Italian banks are struggling to increase capital levels as fallout from the European debt crisis and the country’s third recession in a decade force them to boost provisions against rising bad loan levels.
Italian corporate and household bad debt totalled 109 billion euros ($138 billion) in April, an increase of 15 percent from a year earlier, according to Bank of Italy data. Impairments, excluding writedowns, rose to 58 billion euros from 50 billion euros.
“Asset quality and high non-performing loans are growing problems for Italian banks, especially as capital levels and internal capital generation do not provide sufficient buffers,” Francesca Tondi, an analyst at Morgan Stanley, wrote in a June 15 report. “The economy is already frail and credit is clearly not flowing,” she said.
Italy’s economy has lagged the euro region for the past decade and is expected to contract 1.4 percent this year, the European Commission estimates. The recession is reducing the ability of borrowers to repay loans, forcing lenders to increase provisions and hurting their profitability. The banks may need as much as 42 billion euros of additional capital to boost reserves for non-performing loans, according to Morgan Stanley’s analysis.
Moody’s Investors Service downgraded 26 Italian banks last month, citing weakened earnings and the poor economic outlook.
“We expect further deterioration as a result of the recession,” Moody’s said in the May 14 report. “Growth in problem loans will increase non-earning assets and likely keep loan-loss provisioning needs high.”
Concern about the state of the Italian economy and the country’s banks was heightened after the Spanish government on June 9 said it would seek as much as 100 billion euros of aid to shore up its lenders.
“Both Spanish and Italian banks are perceived negatively because of the need of capital and increasing non-performing loans,” said Louis de Fels, a Paris-based money manager at Raymond James Asset Management International, which oversees $35 billion worldwide. “If I had to choose, I’d prefer the Italian ones,” de Fels, who doesn’t own shares of Italian and Spanish banks, said in an interview.
Nomura Holdings Inc. and Keefe, Bruyette & Woods Inc. are among brokerages that cut their forecasts for 2012 earnings of Italian banks. Nomura lowered its earnings-per-share estimates last week by 10 percent on average over the next three years partly “to factor in higher net provisions,” according to a June 14 note.
Analysts have lowered 2012 median EPS estimates for Italy’s 13 biggest banks by 17 percent on average since the beginning of the year, according to data compiled by Bloomberg.
UniCredit SpA, Italy’s biggest bank, which has dropped 38 percent in Milan trading this year, is up 1.6 percent to 2.63 euros as of 9:45 a.m. Intesa Sanpaolo SpA, Italy’s No. 2 lender, rose 1.4 percent to 1.04 euros, while Banca Monte dei Paschi di Siena SpA, the No. 3 bank, which is down 22 percent since January, gained 5.7 percent to 19.8 cents.
“Italian bank shares are currently at the mercy of macro uncertainties,” Antonio Rizzo, a London-based analyst at Barclays Plc, wrote in a note June 11.
Credit-default swaps on UniCredit’s senior bonds rose to 532 basis points on June 19 from 292 on March 19, according to data compiled by Bloomberg. Swaps tied to senior debt of Intesa rose to 483 basis points from 272 in the period, while swaps on senior bonds of Monte dei Paschi almost doubled to 662 basis points.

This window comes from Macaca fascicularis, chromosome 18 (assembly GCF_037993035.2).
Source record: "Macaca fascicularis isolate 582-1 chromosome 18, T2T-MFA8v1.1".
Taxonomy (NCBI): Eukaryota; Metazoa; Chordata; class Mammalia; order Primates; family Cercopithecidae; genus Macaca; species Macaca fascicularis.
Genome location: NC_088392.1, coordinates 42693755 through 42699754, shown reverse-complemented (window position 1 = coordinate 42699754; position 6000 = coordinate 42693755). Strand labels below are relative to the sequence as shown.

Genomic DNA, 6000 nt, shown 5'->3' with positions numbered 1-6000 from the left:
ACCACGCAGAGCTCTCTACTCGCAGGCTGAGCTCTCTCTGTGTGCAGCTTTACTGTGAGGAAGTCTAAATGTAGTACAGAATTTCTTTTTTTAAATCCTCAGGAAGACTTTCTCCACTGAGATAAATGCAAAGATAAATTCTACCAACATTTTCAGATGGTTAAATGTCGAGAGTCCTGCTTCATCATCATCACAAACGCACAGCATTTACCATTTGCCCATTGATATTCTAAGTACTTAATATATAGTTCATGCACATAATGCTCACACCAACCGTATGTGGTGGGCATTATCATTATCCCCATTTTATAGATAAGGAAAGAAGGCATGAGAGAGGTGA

Italian firms and families are struggling to repay their debts and find new credit as unemployment rises and austerity measures implemented by Prime Minister Mario Monti contribute to the contraction. The jobless rate reached 10.2 percent in April, the highest in almost 12 years.
Non-performing loans as a proportion of total lending jumped to 5.4 percent in March, up from 3 percent in June 2008, according to Italian Banking Association data.
The euro region’s debt crisis has already pushed at least eight member states into recession as governments cut expenditures and raise taxes to reduce deficits. European economic confidence slumped to the lowest in more than two years in May and manufacturing and services output dropped for a fourth straight month.
The yield on Italy’s 10-year bond is down 3 basis points, leaving the difference with comparable German bonds at 433 basis points.
Italy has 2 trillion euros of debt, more as a share of its economy than any developed nation other than Greece and Japan. As foreign investors retreat, Italian banks are increasing their exposure to domestic sovereign risk. Maria Cannata, the country’s debt agency head, said yesterday that foreign holdings of Italian debt had dropped to 45 percent and the Treasury would like to see it at 50 percent.
Lenders purchases of the country’s government bonds rose to a record in April, making their fate more tied to the financial strength of the government. Domestic banks boosted holdings of the bonds by about 85 billion euros this year to 295 billion euros billion euros.
Italy’s top five lenders had a capital shortfall of 15.4 billion euros at the end of September according to the EBA’s second round of stress tests released in December which included the value of sovereign bond holdings through the end of the third quarter.
Italian banks borrowed more than 255 billion euros from the European Central Bank in two auctions of three-year loans beginning in December, paying a 1 percent interest rate. They are investing the funds in short-term government bonds that offer higher yields.
“If confidence is not restored and capital flight not reversed, this trend will likely continue, and the banks’ reliance on central bank funding will have to increase,” Pedro Fonseca, a Berenberg Bank analyst, said in a May 29 report.
Still, the risk of an Italian default is remote, he said, and “the banks’ funding pressures are manageable.”